Tree removal investigation launched
Resident claims developer Shane Baghai removed her trees without her consent
“You think they care about me, the small person, here? They don’t.”
A seven-floor residential condo building and two-level underground parking garage by developer Shane Baghai is currently in the excavation stage of construction at 3–5 Southvale Ave. However, Francis Ekonomou, who lives right next to the property, is accusing the developer of cutting down her boundary trees without notifying her.
Although permits were issued to take down the trees, she said, rather than asking her for her permission, they cut the roots.
“I never gave them my permission so they destabilized them,” she said. “[City of Toronto] Forestry took them down because they were going to come down on my house.”
The first three trees came down in late July and on Aug. 20, Ekonomou received a call from Urban Forestry notifying her that the remaining three trees would be taken down. However, she said that she was never contacted by the developer directly, and an agreement was never reached. “I should have been reimbursed for those trees,” she said. “They were more mine than they were his.”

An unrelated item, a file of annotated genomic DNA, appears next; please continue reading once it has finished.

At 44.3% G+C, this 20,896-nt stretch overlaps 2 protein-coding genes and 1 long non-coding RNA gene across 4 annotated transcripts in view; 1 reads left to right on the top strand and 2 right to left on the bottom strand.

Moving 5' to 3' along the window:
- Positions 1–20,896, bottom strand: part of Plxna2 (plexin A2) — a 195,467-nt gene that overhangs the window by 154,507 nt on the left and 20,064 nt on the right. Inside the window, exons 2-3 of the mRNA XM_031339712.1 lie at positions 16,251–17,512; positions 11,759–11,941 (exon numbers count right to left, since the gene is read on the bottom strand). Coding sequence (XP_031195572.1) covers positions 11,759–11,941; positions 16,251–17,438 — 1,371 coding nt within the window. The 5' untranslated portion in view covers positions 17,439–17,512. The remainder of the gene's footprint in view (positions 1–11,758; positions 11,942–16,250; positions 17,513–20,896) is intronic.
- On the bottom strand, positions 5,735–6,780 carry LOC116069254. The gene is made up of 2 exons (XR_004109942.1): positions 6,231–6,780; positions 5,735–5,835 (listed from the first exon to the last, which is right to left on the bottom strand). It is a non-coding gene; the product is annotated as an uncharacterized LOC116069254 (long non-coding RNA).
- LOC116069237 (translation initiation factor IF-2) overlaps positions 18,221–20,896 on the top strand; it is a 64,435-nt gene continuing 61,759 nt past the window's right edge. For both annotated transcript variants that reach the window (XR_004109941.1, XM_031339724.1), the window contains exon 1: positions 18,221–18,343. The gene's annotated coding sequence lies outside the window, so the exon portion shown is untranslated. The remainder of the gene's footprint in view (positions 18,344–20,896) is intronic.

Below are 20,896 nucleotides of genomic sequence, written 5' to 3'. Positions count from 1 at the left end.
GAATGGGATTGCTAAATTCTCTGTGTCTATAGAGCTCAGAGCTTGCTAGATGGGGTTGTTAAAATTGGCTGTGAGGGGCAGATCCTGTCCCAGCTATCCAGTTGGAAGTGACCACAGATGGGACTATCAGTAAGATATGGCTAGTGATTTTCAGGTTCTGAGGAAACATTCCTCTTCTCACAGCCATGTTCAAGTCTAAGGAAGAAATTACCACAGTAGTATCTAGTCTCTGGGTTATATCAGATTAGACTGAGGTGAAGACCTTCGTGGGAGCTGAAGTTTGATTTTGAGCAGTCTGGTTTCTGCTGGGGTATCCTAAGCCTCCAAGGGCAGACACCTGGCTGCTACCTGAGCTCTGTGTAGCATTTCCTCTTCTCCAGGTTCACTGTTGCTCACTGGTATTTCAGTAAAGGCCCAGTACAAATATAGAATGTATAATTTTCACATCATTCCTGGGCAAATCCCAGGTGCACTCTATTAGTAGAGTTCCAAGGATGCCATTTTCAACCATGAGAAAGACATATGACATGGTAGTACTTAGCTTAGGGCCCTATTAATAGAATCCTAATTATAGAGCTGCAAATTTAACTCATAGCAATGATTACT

Local councillor Jon Burnside said the developer would be responsible for replanting a total of seven trees.
“There were a number of trees that staff didn’t think they could survive because they were on the border of the two properties,” said Burnside. “The trees, at this point, are now a civil matter.” According to Jane Arbour, a representative from the City of Toronto’s Urban Forestry department, permits were issued to remove the six black locust trees along the boundary line after staff found the trees to be in poor health. However, there is an active tree bylaw contravention investigation at the site currently.
“Staff completed the Boundary and Neighbour Tree Notification process, as required by the Private Tree bylaw, prior to issuing the permits,” she wrote in a statement. “This notification advises that the issuance of a permit does not supersede property rights, and it is the responsibility of the applicant to resolve ownership issues prior to undertaking the work included in the permit.”
Ekonomou has lost faith that the developer next door will behave in a neighbourly fashion.
“You think they’re going to care about me, the small person, here?” she said. “They don’t. They care for their development to proceed, so they can start selling their units at $2 million apiece.”
Francis Ekonomou, the direct neighbour to a new development site